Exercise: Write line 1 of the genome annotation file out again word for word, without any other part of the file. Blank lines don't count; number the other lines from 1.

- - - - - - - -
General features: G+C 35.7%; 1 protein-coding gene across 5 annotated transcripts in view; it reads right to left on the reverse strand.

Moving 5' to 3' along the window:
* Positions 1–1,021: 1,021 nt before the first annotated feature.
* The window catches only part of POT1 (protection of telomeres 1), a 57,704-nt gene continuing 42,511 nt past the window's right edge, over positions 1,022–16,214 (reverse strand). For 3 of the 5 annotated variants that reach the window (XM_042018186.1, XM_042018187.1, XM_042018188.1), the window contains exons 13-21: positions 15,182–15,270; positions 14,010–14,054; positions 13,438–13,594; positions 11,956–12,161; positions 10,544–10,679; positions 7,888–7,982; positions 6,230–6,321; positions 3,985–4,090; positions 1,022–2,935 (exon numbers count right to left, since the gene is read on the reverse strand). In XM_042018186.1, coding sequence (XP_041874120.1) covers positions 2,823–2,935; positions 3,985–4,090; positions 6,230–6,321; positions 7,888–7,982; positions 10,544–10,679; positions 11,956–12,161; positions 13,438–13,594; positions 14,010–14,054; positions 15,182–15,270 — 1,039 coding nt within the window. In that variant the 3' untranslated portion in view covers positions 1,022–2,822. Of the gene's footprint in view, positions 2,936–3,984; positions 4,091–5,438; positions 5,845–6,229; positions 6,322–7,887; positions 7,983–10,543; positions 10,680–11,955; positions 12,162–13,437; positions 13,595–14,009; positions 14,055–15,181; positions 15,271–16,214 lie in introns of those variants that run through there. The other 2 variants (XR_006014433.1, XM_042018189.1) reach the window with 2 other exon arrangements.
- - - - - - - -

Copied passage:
General features: G+C 35.7%; 1 protein-coding gene across 5 annotated transcripts in view; it reads right to left on the reverse strand.